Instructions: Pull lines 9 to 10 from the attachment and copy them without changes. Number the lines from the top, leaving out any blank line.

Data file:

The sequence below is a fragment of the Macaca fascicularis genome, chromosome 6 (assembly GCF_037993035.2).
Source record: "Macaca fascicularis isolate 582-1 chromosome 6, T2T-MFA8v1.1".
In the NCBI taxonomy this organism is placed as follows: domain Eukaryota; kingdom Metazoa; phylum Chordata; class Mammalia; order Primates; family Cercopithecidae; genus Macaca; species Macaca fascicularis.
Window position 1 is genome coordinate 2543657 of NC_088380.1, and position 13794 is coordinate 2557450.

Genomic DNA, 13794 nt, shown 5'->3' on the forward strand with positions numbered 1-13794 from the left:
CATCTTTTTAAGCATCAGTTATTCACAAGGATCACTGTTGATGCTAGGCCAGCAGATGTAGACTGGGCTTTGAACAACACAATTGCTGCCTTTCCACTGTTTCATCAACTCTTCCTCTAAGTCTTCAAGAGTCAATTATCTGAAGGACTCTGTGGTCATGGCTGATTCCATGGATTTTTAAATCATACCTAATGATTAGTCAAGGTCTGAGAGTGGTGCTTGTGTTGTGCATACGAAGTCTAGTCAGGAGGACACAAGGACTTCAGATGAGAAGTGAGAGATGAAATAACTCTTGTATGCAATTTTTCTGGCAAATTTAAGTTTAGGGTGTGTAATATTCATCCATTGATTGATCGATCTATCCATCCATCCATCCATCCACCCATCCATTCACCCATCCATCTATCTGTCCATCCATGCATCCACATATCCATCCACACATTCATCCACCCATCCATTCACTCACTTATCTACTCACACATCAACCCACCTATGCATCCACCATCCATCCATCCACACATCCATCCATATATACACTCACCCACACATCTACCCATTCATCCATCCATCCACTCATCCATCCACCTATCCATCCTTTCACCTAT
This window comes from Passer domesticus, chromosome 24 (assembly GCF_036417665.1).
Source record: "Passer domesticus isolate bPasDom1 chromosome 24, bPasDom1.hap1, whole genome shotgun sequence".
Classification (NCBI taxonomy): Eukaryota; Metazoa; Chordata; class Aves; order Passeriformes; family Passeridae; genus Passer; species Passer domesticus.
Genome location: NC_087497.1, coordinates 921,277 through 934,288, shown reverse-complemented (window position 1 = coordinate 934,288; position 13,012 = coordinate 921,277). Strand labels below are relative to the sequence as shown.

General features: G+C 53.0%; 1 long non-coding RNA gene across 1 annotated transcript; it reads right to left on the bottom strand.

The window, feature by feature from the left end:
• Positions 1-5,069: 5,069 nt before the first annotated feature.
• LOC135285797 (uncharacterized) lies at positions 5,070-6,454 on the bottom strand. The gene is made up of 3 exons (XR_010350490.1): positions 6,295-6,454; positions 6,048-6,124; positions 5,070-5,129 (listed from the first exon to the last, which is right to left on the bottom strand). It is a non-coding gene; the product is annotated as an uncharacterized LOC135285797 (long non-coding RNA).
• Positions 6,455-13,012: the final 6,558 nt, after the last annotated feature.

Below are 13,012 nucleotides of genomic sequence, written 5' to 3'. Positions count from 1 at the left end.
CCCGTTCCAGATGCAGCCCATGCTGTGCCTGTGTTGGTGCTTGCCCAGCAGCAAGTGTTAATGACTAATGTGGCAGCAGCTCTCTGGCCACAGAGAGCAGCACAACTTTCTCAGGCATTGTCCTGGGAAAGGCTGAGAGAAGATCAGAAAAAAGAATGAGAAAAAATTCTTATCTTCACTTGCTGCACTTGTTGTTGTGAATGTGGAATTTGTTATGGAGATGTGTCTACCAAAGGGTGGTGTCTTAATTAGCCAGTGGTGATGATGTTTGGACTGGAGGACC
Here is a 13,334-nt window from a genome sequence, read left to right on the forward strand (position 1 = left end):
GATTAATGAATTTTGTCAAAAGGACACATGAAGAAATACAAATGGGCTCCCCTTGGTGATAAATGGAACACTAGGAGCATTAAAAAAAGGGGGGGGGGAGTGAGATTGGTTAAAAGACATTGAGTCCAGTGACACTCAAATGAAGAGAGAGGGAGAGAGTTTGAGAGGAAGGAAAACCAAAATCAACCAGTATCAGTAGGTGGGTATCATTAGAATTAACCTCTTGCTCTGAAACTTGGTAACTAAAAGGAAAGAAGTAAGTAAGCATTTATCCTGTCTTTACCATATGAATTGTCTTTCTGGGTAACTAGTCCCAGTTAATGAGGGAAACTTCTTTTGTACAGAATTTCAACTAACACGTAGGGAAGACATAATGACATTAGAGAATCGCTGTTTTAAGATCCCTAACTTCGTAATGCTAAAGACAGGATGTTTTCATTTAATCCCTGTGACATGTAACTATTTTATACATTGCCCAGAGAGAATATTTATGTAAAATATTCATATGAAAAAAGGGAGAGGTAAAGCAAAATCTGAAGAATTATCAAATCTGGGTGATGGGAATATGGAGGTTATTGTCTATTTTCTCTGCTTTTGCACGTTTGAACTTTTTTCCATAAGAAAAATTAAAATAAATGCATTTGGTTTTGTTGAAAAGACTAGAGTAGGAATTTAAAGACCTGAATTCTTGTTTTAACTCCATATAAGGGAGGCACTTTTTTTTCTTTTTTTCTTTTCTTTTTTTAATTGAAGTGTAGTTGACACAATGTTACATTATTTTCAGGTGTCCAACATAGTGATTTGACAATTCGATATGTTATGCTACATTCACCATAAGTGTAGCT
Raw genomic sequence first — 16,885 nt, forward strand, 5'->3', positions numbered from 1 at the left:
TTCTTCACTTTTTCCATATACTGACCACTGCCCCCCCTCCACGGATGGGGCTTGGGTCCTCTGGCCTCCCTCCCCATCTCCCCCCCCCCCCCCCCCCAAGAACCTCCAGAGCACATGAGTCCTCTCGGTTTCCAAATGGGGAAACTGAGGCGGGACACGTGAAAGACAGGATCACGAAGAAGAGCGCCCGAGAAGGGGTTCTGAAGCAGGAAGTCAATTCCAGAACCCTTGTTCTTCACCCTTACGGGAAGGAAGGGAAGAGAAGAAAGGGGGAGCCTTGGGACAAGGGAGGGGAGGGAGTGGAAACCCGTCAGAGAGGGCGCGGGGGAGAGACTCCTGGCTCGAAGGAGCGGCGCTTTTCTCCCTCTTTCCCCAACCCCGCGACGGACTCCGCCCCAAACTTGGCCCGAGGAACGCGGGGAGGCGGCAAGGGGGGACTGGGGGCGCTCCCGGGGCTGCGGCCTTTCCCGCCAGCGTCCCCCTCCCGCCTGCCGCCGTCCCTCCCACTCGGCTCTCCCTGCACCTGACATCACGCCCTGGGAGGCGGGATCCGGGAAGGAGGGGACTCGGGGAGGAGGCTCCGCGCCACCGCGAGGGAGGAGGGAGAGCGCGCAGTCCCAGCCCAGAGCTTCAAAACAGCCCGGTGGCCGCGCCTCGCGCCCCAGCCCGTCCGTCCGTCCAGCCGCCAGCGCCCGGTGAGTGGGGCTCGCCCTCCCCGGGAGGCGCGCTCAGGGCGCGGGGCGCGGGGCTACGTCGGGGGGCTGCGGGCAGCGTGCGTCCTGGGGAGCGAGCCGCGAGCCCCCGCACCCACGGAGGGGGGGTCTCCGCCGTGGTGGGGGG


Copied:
Classification (NCBI taxonomy): Eukaryota; Metazoa; Chordata; class Aves; order Passeriformes; family Passeridae; genus Passer; species Passer domesticus.
Genome location: NC_087497.1, coordinates 921,277 through 934,288, shown reverse-complemented (window position 1 = coordinate 934,288; position 13,012 = coordinate 921,277). Strand labels below are relative to the sequence as shown.